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Targeting Cancer by Glutamine Transporter Blockade

 

By: Carol A. Rouzer, VICB Communications
Published: January 22, 2018

 

V-9302, a selective inhibitor of ASTC2 suppresses growth and induces apoptosis in glutamine-dependent cancers.    

 

An interesting characteristic of many cancer cells is an unusual dependency on glutamine for optimal survival and growth. Glutamine directly or indirectly (via its deamidation product, glutamate) serves as a precursor for the synthesis of proteins and glutathione and as a source of tricarboxylic acid cycle intermediates (Figure 1). Recent evidence also suggests that glutamine mediates activation of the MAP kinase signaling pathway. Thus, drugs that interfere with glutamine metabolism might be effective anti-tumor agents in the case of cancers that are highly glutamine-dependent. Indeed, early-phase clinical trials of CB-839, an inhibitor of mitochondrial glutaminase, are currently underway. However, CB-839 only affects glutamine's metabolism within the mitochondrion, leaving many functions unimpeded. This led Vanderbilt Institute of Chemical Biology member Charles Manning to hypothesize that blockade of the cell's ability to acquire glutamine might be a more effective approach. Cancer cells import glutamine via the alanine-serine-cysteine transporter 2 (ASCT2), a sodium-dependent carrier of neutral amino acids. A high level of ASCT2 expression is associated with poor prognosis for a number of human cancers, including lung, breast, and colon. Now Manning and his laboratory report that V-9302, a small molecule inhibitor of ASCT2, reduces viability and/or promotes the death of glutamine-dependent cancer cells [M. L. Schulte, et al. Nat. Medicine, (2018) published online January 15, DOI: 10.1038/nm.4464].

 

 

FIGURE 1. Example of the role of ASCT2-mediated glutamine transport in cellular function. In this example, LAT1 transports leucine into the cell in exchange for glutamine, but then glutamine is transported back in by ASCT2. Increased amino acids promote mTORC1 signaling, which blocks SIRT4, relieving inhibition of glutamate dehydrogenase (GDH). Glutamine is converted to glutamate, which is then converted to α-ketoglutarate (Alpha-KG), a key intermediate in the citric acid cycle. Glutamate is also transported out of the cell by xCT in exchange for cystine transported into the cell by CD98hc(4F2). Glutamate and cystine serve as precursors for glutathione (GSH) synthesis, which protects the cell from oxidant damage by reactive oxygen species (ROS). Figure reproduced under the Creative Commons Attribution 4.0 International License 4.0 from G. J. Yoshida,  J. Exp. Clin. Cancer Res., (2015) 34, 111.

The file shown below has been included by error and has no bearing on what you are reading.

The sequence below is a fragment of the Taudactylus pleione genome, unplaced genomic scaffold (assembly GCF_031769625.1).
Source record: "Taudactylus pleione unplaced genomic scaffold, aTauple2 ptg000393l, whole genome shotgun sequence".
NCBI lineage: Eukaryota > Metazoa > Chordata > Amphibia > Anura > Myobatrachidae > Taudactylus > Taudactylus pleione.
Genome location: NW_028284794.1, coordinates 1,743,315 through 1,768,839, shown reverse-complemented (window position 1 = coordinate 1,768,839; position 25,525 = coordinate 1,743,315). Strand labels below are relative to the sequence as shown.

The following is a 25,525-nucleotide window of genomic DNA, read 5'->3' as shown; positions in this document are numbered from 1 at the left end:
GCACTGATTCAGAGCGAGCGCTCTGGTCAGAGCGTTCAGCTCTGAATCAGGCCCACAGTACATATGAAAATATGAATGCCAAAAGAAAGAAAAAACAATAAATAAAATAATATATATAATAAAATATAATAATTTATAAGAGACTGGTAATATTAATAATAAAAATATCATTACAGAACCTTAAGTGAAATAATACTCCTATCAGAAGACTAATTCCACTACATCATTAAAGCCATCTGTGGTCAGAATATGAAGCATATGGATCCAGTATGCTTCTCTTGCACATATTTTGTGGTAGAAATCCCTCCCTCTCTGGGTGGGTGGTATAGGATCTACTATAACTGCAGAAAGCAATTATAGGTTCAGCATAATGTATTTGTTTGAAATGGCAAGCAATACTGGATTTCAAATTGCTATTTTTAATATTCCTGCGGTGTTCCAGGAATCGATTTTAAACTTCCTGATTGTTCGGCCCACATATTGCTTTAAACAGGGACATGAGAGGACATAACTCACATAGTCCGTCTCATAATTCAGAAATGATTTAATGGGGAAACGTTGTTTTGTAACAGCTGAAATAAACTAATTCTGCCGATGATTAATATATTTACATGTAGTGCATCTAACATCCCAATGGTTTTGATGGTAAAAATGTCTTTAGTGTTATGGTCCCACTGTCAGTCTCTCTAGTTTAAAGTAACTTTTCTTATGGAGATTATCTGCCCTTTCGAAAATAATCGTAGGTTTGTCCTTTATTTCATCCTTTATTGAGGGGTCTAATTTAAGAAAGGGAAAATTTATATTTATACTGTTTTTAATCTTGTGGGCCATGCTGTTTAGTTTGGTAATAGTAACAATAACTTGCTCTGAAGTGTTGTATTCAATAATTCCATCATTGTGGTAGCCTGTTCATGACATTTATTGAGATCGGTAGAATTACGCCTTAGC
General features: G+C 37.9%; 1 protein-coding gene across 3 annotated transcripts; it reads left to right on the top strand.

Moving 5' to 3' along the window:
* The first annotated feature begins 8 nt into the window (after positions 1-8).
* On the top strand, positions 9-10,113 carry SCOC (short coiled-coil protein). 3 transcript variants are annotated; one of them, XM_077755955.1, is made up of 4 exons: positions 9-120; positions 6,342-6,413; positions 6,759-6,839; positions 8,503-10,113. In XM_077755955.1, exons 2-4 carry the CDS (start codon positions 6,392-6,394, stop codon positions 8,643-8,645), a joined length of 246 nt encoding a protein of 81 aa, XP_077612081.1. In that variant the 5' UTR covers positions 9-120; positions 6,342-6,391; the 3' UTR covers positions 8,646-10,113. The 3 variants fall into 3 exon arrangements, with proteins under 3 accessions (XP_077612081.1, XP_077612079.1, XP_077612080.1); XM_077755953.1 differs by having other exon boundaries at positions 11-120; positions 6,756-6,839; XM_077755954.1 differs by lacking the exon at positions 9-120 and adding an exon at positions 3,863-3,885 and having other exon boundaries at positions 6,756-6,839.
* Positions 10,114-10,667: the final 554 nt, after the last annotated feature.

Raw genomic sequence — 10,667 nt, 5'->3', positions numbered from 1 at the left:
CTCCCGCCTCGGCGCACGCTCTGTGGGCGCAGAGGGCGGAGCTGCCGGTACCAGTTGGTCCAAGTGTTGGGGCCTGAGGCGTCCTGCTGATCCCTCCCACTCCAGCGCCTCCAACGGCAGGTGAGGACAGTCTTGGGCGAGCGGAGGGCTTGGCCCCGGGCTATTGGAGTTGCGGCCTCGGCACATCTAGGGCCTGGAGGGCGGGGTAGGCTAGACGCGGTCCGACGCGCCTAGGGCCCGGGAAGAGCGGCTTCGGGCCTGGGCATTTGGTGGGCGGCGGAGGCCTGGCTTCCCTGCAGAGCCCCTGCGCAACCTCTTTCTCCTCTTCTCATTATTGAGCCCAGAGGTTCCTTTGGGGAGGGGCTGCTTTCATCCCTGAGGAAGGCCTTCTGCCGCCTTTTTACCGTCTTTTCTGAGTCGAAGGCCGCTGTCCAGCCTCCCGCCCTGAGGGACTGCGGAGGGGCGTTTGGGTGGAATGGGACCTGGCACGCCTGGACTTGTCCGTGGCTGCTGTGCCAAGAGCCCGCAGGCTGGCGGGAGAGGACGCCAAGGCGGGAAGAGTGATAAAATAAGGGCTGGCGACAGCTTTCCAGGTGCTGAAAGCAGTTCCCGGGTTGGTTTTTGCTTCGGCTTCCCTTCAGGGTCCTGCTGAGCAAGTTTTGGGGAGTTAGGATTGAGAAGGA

V-9302 (Figure 2) is a lead compound that emerged from a series of glutamine transporter antagonists. The investigators showed that in HEK293 cells expressing ASCT2, V-9302 selectively blocked the transport of glutamine and leucine (both ASCT2 substrates) while having no effect on the transport of amino acids that are not ASCT2 substrates. They further demonstrated that V-9302 interacts directly with ASCT2 using the drug affinity responsive target stability approach, which measures the ability of a compound to protect the target protein from proteolysis. The same approach demonstrated no interaction between V-9302 and ASCT1, a close paralog of ASCT2.

 

 


FIGURE 2. Structure of V-9302.

 

 

The researchers explored the binding interaction between V-9302 and ASCT2 in silico using a homology model of the protein (Figure 3). They found that the compound binds in the transporter's orthosteric binding pocket and likely forms significant interactions with the side chains of Ser-353 and Asp-464. This approach also confirmed that V-9302 does not bind favorably to the orthosteric pocket of the L-type amino acid transporter 1 (LAT1), which also transports glutamine.
     

 

 

FIGURE 3. (a) Homology model of the ASCT2 trimer with V-9302 shown bound in the orthosteric binding site. (b) Close up of the binding site of V-9302. (c) Overlay of V-9302 and glutamine docked into the ASCT2 binding site. Figure reproduced by permission from Springer Nature from M. L. Schulte, et al. Nat. Medicine, (2018) published online January 15, DOI: 10.1038/nm.4464. Copyright 2018, Springer Nature.